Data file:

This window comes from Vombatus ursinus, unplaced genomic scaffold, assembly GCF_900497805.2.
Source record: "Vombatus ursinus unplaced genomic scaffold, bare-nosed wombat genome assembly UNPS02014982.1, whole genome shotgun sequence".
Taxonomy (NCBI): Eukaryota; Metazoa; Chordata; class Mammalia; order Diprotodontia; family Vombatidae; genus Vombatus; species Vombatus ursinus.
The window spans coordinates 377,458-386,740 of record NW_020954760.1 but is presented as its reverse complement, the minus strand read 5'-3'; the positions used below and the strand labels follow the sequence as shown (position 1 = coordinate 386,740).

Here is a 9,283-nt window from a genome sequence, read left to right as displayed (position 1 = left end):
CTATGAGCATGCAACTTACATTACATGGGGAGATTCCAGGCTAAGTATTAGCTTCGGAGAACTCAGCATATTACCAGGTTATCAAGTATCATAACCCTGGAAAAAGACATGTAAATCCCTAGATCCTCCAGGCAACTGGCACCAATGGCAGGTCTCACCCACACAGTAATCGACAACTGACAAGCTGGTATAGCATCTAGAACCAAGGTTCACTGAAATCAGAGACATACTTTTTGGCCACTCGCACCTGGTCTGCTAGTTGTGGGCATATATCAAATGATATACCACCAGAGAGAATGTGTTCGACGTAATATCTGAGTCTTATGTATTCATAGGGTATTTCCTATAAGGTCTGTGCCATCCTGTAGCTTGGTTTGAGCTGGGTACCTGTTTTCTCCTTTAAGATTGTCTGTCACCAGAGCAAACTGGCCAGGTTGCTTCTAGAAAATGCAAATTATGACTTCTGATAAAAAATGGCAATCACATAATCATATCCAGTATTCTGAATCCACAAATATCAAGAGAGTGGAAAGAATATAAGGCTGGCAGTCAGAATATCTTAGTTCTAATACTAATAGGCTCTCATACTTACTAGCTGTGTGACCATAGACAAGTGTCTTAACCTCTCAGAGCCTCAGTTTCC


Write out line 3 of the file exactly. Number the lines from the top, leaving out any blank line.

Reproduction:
Taxonomy (NCBI): Eukaryota; Metazoa; Chordata; class Mammalia; order Diprotodontia; family Vombatidae; genus Vombatus; species Vombatus ursinus.